Why I’m Glad I Found Larry Strauss

This man says so much of what I want to say, but much more eloquently than I ever could.  Anyone who wants to know what it’s really like to work in education today should be reading his stuff.  Here’s an excerpt from a recent blog post he wrote about the difference between accountability (a major buzzword in education right now) and trust.

Many of our best students are alienated and demoralized by a system preoccupied with restricting them while many of our best teachers are frustrated by mandates about teaching that come from people who don’t understand how children learn. The teachers we want working with our children are the ones who hold themselves accountable much more than any legislation ever could. They work countless extra hours for which they are not paid and agonize over pedagogical failures no one else would ever even notice. But they aren’t trusted–and that’s a tragic disrespect of our most valuable resource.

This describes so wonderfully how I feel much of the time.  I know that I am doing my best.  People who know me know that I am doing my best.  My students know that I am doing my best and that, in turn, I expect them to their best.  And yet I have a 65 question multiple-choice test covering over 80 content standards that I am responsible for teaching hanging over my head.  To the people in charge, it doesn’t matter how much literary analysis my students do.  It doesn’t matter what they learned about life from reading The Outsiders. It doesn’t matter how much their reading and writing has improved, despite all the constant interruptions.  All that matters is whether or not they can answer those specific multiple-choice questions correctly.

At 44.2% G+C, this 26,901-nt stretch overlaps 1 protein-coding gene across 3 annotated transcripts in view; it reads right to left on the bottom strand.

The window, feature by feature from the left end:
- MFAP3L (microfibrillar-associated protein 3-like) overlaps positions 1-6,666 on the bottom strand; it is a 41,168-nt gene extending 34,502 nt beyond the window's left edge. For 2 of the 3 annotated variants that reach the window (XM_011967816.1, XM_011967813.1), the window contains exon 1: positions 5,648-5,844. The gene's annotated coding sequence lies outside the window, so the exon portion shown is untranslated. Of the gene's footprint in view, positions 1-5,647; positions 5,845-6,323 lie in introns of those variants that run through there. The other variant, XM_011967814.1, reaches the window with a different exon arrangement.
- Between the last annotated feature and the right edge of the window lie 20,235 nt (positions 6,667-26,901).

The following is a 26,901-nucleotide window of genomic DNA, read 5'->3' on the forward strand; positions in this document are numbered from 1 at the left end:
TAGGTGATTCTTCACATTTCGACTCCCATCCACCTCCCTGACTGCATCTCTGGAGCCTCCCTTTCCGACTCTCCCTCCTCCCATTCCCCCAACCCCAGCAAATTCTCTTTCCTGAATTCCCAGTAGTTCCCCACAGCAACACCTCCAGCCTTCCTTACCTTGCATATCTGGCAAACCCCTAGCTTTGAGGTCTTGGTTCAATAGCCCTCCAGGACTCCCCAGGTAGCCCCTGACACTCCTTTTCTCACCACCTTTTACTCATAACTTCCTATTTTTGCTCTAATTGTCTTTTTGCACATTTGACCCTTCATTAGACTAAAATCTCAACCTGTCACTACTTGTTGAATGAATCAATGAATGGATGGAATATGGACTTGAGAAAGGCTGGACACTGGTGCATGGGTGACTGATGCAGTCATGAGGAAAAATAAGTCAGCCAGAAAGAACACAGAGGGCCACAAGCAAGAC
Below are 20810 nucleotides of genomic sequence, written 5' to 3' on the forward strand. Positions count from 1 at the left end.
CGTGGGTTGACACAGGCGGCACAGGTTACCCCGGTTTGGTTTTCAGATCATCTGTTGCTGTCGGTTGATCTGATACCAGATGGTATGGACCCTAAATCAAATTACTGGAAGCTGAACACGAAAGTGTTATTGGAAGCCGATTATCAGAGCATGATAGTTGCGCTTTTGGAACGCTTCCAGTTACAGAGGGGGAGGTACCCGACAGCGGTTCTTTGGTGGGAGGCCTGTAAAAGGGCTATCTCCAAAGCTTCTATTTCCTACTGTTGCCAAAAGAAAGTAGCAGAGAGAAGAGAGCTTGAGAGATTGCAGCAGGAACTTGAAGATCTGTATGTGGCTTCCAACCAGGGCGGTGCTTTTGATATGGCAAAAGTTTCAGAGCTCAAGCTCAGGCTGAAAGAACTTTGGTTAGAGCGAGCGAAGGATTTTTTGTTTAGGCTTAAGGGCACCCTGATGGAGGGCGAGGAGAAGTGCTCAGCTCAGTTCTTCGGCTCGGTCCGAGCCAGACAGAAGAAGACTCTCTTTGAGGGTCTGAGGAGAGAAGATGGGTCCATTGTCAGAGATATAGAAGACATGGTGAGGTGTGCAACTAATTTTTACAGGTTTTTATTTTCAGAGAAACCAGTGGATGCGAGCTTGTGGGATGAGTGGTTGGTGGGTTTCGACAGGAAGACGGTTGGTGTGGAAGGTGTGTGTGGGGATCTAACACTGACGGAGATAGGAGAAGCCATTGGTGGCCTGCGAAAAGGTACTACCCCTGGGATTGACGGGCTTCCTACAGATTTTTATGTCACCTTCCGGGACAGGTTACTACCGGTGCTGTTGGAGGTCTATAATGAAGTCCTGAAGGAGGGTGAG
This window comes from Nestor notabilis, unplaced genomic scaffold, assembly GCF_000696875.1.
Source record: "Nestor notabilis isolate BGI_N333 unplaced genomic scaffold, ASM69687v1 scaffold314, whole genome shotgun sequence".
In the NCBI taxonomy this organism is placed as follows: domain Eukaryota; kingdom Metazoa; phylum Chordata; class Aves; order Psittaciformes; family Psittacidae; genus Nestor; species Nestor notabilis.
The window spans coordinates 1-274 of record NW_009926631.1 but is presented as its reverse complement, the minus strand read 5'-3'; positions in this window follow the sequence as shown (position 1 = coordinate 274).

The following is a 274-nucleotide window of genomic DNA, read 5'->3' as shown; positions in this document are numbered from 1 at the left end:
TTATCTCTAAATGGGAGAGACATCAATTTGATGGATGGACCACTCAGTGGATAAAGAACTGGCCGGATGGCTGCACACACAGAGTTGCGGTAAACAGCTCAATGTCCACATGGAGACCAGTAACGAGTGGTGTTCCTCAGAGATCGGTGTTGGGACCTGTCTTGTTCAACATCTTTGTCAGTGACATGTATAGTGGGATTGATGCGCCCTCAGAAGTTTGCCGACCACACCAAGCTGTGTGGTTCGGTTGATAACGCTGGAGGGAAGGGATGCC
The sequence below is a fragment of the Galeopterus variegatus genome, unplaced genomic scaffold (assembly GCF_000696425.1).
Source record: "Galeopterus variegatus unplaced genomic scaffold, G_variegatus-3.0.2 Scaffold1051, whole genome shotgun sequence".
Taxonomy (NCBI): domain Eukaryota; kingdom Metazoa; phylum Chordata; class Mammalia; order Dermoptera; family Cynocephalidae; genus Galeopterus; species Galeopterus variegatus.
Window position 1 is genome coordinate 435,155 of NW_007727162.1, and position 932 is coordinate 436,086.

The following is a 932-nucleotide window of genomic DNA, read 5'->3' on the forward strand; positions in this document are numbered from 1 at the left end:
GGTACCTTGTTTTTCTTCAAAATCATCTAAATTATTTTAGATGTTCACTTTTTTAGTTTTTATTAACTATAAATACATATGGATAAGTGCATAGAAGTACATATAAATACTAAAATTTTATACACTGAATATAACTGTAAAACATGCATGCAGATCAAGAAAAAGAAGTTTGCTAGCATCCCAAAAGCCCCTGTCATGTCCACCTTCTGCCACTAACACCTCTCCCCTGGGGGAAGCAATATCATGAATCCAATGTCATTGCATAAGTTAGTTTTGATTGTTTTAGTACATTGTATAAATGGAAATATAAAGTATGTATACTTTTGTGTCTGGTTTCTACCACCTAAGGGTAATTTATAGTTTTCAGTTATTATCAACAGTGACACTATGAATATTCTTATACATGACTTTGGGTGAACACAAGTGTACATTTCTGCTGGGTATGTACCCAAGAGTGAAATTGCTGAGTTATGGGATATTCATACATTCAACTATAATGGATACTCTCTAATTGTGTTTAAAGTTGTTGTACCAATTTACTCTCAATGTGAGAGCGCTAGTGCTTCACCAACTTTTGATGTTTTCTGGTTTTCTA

I will be among the first to say that there are bad teachers who are not doing their jobs.  I see it and hear about it from students every day.  But wouldn’t our time and resources be better utilized figuring out why those teachers are bad and seeking to encourage and help them, rather than beating everyone over the head with an impossible, and many times mysterious, absolute bar?

It seems like education has been in the news quite a bit recently, especially with the State of the Union address this week.  For those of you who are interested, here a couple of links that give perspectives you probably won’t hear on the news.  I don’t agree with everything they say, but they do have a lot of good points.

Larry Strauss – Why Teachers Go Bad

The Answer Sheet – Obama’s faulty education logic: What he said and failed to say

Shaun Johnson – What If We Treated Doctors The Way We Treat Teachers?

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1 Comment

  1. Dad

     /  January 29, 2011

    Good articles. I liked this:
    “And it is far too early to say whether states have really raised their standards for teaching and learning or whether they have simply changed them. Declaring victory before victory is actually at hand is generally a bad idea.”
    It made me think about the meetig you went to where they talked about swapping principals and teachers in two schools. Seems like rearranging, not raising. Bush got balsted for “Mission Accomplished” – this looks a lot like the same thing.

    What If We Treated Doctors The Way We Treat Teachers?
    That’s exactly what Obamacare attempts to do!

    Reply

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